by Jennifer Thomas
It is funny how little time we have as museum professionals to actually visit museums! That’s why Christina and I were so grateful to be able to take a day out of the VAM office earlier this week and make our way to two member museums to see how they are doing.
Our first stop was the Robert Russa Moton Museum in Farmville. The museum is housed in a 1938 African American high school, one that was distressingly overcrowded the day that the entire student body went on strike in 1951 and began their trek toward being among the plaintiffs in Brown v. Board of Education. The school is an emotional space in its own right, but the new permanent exhibition (designed by VAM business member StudioAmmons, Inc.) brings the amazing story of these students to life in such an evocative way. I loved how the exhibition incorporated the original blackboards and classroom elements to help tell the story:
Our second stop of the day was the Museum of the Confederacy in Appomattox. Opened just last year, the building in Appomattox was designed to better showcase some of the key artifacts from the Museum’s collection that relate to the final battles of the Civil War and Lee’s surrender. The exhibit space, here, too, was very well done, with signature artifacts complemented by both low-tech interactive elements and high tech touch screens. I was impressed at the care that was taken to make this history personal—all of the uniforms on display were tied to a specific person, whose photo and story were shown as well. The museum isn’t about the battles of the war, but instead about the emotion and strategy that existed in the days immediately leading to the surrender, and what happened to the citizens and soldiers of the former Confederacy after the war. The design and installation here were also done by VAM business members (Riggs Ward Design, and Explus, Inc.).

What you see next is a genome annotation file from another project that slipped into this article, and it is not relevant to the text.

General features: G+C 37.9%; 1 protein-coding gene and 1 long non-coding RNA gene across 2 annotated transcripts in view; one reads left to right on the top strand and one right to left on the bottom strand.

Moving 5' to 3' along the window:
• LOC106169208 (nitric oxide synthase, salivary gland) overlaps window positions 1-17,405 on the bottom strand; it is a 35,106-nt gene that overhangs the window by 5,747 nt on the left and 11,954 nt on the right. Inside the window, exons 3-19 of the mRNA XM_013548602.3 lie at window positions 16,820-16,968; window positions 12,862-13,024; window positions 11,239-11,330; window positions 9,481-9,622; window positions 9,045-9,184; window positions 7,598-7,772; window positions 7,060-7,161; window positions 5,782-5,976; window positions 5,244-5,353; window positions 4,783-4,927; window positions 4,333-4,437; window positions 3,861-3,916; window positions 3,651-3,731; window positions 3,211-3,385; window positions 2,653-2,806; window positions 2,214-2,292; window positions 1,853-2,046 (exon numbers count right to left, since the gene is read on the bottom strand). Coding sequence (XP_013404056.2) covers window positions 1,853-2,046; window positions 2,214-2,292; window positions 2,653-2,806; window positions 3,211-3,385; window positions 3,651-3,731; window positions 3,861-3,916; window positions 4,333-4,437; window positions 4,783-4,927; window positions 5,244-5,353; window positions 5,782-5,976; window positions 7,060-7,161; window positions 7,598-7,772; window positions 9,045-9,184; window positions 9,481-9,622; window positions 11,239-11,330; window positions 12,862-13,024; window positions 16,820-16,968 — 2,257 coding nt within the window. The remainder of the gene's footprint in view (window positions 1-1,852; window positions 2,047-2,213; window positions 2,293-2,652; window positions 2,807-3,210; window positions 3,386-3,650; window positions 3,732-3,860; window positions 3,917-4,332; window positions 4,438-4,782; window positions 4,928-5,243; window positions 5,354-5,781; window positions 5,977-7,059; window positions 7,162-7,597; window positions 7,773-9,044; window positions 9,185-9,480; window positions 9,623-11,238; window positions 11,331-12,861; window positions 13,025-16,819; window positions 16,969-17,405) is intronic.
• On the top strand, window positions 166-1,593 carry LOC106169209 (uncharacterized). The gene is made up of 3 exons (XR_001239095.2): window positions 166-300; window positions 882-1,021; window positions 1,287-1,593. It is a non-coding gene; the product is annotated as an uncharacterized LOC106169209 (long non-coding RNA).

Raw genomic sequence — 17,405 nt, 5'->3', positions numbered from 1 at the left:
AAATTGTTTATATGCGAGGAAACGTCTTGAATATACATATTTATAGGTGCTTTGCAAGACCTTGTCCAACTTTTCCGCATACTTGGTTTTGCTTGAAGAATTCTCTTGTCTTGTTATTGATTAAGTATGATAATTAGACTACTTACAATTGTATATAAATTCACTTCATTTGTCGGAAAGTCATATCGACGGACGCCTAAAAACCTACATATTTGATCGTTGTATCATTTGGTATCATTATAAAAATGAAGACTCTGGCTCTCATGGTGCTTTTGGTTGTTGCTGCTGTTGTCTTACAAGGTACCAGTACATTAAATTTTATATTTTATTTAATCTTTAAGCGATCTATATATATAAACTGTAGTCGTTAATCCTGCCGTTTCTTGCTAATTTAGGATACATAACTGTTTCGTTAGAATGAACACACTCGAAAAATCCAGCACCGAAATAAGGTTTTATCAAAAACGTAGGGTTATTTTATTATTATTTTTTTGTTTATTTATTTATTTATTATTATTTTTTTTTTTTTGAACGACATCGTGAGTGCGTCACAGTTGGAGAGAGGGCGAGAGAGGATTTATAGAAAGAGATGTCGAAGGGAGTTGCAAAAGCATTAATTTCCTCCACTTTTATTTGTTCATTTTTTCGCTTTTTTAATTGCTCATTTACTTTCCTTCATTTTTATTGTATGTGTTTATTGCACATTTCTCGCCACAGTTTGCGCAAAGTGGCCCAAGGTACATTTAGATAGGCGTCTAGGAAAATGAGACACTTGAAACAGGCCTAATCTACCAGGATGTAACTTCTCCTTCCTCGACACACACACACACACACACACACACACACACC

This graphic illustrated the migrations of former soldiers and slaves that happened after the end of the war.
Though it never occurred to me that visits to these two disparate sites could complement each other, that is in the end exactly what happened. Both exhibitions focused so much on the voices of the main figures involved that you could hear the same language repeated across generations. The words of the white segregationists who fought Brown v. Board of Education eerily echoed those of the Confederate politicians and soldiers from the Civil War. Both spoke passionately of states’ rights, and freedom, and the potential damage to their way of life. Both also brought to mind some of the statements made by Tea Party politicians today. If two short museum visits can enlighten someone who has been in the history field for over 15 years, imagine what they could do for the general public!